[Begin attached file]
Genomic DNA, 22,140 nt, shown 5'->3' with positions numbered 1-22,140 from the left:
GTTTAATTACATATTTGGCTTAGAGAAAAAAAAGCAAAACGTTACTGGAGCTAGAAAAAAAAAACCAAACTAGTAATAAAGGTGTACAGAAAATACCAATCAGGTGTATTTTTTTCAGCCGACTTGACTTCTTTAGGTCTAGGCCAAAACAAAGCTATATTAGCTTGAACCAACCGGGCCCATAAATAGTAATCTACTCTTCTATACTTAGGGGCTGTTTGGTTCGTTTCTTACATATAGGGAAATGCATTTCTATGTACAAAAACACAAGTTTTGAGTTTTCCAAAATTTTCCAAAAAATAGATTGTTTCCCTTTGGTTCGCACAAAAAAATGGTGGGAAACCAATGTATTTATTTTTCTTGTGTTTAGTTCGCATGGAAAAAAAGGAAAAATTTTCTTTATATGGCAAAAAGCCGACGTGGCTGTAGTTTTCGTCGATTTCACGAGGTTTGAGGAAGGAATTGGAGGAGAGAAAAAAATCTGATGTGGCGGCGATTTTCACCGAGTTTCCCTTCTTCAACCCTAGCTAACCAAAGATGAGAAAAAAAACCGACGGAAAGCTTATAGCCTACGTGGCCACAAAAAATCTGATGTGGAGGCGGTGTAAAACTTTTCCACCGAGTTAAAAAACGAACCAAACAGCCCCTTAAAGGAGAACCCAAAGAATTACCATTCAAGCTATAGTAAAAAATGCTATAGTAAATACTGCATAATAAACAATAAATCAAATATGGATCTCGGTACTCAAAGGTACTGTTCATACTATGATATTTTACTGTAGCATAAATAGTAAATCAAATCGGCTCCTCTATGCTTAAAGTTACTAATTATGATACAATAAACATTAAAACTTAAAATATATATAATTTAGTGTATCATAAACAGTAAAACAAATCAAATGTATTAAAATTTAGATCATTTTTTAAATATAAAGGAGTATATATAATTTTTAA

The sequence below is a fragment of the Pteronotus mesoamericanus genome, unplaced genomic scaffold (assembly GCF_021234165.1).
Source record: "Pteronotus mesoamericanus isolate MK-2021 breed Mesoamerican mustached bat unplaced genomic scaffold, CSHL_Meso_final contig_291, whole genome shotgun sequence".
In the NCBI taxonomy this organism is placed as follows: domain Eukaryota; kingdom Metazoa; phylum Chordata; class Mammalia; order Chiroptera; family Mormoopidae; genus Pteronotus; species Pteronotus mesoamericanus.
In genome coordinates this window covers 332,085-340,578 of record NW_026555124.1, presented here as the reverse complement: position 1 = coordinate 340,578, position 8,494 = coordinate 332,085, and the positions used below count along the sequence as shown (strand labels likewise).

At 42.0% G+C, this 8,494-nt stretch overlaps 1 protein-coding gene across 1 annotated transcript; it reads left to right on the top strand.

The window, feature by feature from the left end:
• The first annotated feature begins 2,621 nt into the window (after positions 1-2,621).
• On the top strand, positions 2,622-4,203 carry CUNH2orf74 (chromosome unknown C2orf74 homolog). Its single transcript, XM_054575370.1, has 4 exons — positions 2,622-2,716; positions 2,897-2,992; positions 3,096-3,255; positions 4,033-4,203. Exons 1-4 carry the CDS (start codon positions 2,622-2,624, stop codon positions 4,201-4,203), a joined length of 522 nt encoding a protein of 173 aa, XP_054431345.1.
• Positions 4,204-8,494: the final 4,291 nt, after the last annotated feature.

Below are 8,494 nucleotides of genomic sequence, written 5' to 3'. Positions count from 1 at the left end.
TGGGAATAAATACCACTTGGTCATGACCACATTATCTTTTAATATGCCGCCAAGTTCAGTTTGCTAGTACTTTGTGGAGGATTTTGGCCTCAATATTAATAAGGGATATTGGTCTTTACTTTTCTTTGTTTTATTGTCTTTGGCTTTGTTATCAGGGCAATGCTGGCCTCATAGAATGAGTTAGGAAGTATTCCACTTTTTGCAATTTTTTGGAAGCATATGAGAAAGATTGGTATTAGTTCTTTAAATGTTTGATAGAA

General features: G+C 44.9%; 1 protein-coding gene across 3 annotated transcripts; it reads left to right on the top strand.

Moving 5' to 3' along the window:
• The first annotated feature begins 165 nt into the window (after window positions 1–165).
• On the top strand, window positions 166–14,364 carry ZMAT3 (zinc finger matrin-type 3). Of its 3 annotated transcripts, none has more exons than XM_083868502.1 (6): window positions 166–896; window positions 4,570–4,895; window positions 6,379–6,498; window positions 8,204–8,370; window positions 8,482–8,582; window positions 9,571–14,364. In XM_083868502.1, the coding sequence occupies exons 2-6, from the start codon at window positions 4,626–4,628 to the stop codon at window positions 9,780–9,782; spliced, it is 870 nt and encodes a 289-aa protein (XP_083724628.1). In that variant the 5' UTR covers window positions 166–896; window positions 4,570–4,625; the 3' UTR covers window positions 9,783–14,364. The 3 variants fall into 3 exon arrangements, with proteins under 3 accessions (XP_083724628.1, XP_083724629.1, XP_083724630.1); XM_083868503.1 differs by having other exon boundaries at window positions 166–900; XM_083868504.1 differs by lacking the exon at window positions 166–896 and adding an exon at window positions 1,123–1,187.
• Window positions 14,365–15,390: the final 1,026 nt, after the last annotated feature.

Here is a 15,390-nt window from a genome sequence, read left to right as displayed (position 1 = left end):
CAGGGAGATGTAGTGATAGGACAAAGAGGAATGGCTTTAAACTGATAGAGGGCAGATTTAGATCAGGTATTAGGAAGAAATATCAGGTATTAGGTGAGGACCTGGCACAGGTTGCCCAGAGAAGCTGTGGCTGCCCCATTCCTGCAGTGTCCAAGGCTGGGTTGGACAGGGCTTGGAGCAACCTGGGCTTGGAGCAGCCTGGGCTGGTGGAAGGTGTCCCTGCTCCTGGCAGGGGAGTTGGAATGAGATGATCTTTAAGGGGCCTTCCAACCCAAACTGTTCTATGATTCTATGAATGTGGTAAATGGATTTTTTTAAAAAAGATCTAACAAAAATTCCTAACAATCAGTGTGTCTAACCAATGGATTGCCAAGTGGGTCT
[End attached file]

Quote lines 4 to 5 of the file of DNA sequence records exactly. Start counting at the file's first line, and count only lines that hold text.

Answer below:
Source record: "Pteronotus mesoamericanus isolate MK-2021 breed Mesoamerican mustached bat unplaced genomic scaffold, CSHL_Meso_final contig_291, whole genome shotgun sequence".
In the NCBI taxonomy this organism is placed as follows: domain Eukaryota; kingdom Metazoa; phylum Chordata; class Mammalia; order Chiroptera; family Mormoopidae; genus Pteronotus; species Pteronotus mesoamericanus.